-Complete privacy is accomplished – Your trust documents are confidential and do not become a public record in the way probate court records would;
-There is no unnecessary burden to your loved ones who would otherwise suffer through years of probate proceedings.
With a proper estate plan, you can also designate your wishes regarding the management of your assets in case of your disability, as well as your desires regarding hospitalization, convalescent care, life-saving treatment, organ donation, and funeral arrangements using advanced health care directives, powers of attorney, HIPAA waivers, and many other special tools which are briefly explained below.
A trust should, in most cases, be the primary instrument of your estate plan. It is both confidential and provides coordination of your entire estate, while being easy to establish and to change. In assisting you with a proper estate plan, a qualified estate planning professional may couple your trust with a few other tools to allow complete control over your medical, physical care, and financial arrangements. For your information, a brief summary of some of those tools follows:
ADVANCE HEALTH CARE DIRECTIVE
California recognizes a separate document called an â€œAdvance Health Care Directiveâ€ which is granted by you to another individual to authorize that individual to make health care decisions for you during any period of disability.
This power should be granted to an individual who you trust and if you so choose, who is familiar with your desires with regard to medical decisions. An Advance Health Care Directive grants specific authority to that individual to consent to or refuse treatment for you in the event you are unable to make such decisions for yourself.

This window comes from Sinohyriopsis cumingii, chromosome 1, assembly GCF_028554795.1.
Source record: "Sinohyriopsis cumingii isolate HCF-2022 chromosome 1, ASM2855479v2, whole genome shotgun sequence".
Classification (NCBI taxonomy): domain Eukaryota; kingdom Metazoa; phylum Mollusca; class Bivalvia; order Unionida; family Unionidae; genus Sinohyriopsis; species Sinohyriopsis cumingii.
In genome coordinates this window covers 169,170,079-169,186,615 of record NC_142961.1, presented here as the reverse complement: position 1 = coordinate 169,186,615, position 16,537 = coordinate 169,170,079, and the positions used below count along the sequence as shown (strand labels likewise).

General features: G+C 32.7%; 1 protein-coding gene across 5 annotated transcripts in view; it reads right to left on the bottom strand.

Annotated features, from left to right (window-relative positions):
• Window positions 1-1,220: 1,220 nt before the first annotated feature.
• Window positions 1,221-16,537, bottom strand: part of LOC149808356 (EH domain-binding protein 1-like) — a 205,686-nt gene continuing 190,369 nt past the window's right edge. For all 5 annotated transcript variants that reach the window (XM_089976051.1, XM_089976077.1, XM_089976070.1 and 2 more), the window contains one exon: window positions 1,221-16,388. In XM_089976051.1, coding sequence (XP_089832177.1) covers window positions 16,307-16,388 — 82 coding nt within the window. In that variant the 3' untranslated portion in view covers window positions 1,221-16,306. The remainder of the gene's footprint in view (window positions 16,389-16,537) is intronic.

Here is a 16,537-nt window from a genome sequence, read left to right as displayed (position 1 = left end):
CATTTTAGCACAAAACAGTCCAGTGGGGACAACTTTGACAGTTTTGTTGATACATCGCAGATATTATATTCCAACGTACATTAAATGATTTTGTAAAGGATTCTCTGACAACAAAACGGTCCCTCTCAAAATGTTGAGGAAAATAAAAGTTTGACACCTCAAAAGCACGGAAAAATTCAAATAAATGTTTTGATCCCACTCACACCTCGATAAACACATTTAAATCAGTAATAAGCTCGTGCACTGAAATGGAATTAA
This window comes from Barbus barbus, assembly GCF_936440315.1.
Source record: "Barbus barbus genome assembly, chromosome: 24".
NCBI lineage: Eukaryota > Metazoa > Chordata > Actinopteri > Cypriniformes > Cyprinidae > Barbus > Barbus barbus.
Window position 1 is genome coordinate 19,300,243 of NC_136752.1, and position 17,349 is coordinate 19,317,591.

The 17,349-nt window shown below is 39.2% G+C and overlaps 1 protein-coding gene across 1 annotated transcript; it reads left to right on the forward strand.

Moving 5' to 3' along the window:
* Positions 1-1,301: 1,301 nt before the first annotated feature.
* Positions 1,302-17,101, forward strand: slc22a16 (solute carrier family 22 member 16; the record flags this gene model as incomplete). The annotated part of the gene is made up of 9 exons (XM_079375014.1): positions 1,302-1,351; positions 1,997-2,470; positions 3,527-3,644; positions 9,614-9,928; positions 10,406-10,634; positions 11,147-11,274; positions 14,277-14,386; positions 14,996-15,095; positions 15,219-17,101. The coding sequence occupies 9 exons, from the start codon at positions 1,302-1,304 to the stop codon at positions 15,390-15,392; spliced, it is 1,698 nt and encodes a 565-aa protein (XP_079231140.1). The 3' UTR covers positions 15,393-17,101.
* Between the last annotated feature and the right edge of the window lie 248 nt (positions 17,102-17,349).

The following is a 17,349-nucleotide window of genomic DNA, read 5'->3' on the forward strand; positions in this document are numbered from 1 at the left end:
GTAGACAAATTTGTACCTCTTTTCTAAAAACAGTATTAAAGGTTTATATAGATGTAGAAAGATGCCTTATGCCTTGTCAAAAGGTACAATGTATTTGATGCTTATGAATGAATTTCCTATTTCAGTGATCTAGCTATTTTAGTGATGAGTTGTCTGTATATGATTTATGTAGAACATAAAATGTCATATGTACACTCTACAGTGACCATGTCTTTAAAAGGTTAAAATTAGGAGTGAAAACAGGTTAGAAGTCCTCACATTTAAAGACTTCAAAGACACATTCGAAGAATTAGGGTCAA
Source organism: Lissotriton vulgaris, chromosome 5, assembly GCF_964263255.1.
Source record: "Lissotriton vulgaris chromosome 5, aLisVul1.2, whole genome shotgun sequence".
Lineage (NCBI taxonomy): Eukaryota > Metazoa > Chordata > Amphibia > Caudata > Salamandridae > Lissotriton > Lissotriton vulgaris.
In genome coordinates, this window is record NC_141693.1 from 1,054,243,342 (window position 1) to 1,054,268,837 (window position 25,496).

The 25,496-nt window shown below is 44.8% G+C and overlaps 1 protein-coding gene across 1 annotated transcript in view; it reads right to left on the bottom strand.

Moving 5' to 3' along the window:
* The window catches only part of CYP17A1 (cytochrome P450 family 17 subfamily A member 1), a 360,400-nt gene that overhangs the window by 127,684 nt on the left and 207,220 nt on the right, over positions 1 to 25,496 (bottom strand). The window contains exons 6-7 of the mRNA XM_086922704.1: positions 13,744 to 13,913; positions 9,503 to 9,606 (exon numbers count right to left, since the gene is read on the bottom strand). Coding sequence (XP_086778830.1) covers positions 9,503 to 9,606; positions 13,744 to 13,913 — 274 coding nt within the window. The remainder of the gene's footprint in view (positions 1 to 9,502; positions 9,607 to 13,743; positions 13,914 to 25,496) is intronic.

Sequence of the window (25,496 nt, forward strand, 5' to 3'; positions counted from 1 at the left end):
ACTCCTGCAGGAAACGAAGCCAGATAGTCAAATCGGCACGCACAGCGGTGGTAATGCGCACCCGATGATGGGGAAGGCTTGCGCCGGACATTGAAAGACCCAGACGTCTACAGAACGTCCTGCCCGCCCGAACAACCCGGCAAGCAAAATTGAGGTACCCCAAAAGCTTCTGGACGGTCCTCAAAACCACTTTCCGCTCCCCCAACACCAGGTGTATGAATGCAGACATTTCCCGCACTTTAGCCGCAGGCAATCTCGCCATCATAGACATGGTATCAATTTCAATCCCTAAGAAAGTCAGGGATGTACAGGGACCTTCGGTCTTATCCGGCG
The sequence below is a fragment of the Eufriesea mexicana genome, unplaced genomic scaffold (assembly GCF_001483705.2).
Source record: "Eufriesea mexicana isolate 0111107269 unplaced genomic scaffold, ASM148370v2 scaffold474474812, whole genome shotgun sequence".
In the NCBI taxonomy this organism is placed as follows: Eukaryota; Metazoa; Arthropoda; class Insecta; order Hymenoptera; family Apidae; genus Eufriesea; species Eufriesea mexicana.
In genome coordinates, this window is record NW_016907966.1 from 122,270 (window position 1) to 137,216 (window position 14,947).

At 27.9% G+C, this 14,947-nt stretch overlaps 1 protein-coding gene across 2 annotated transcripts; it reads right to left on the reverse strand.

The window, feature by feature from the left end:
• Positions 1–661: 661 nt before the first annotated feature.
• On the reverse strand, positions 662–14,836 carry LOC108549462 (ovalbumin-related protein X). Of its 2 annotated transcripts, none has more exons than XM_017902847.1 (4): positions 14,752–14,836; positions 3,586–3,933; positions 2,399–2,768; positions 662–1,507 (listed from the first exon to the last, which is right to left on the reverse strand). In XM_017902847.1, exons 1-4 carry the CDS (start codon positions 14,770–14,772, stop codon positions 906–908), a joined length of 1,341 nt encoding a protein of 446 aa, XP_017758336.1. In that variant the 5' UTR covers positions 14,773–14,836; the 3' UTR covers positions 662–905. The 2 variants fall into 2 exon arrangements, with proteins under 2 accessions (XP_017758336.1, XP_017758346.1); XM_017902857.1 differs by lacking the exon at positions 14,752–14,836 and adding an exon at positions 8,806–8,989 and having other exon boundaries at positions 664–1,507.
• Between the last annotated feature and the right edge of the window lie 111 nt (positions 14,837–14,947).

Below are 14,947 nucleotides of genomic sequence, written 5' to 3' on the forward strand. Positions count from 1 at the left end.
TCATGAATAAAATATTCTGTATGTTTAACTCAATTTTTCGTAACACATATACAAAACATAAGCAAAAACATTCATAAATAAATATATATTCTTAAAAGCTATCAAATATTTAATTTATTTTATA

Having an Advance Health Care Directive grants your family peace of mind, as without one, they will be required to spend time and substantial money to establish a conservatorship to obtain the authority to make such decisions. Also, having the Advance Health Care Directive in place prior to your disability or incapacity allows your desires to be set forth confidentially, so that they may be honored without having your loved ones endure the difficulty of having to guess what you may have wished.
DURABLE POWER OF ATTORNEY
Though unfortunate, it is wise to consider who we would wish to manage our assets in the event of our mental or physical disability prior to death. Relying on family members or friends to act under a court-appointed conservatorship is usually unwise, because of the unnecessary costs, delays and restrictions often imposed in having to go through the court conservatorship process. To avoid this process, the alternative is to grant, while you are still able and competent, the power to manage your property to an individual, family member, or a bank trust department. In California, this can be arranged through a power of attorney designed to become effective during any such incapacity.
The need for a power of attorney is minimized when oneâ€™s assets are held in the name of a living trust. With the use of a trust, the successor trustee of the trust will be able to manage your assets in the event of your disability or incapacity. However, if certain assets have been intentionally or inadvertently left of your trust, a durable power of attorney will assure that those assets are also properly handled. Therefore, a durable power of attorney is a useful tool to be drafted by a qualified professional in conjunction with your living trust.
ALTERNATE AND LESS PREFERABLE APPROACHES TO ESTATE PLANNING:
THE JOINT OWNERSHIP OF PROPERTY APPROACH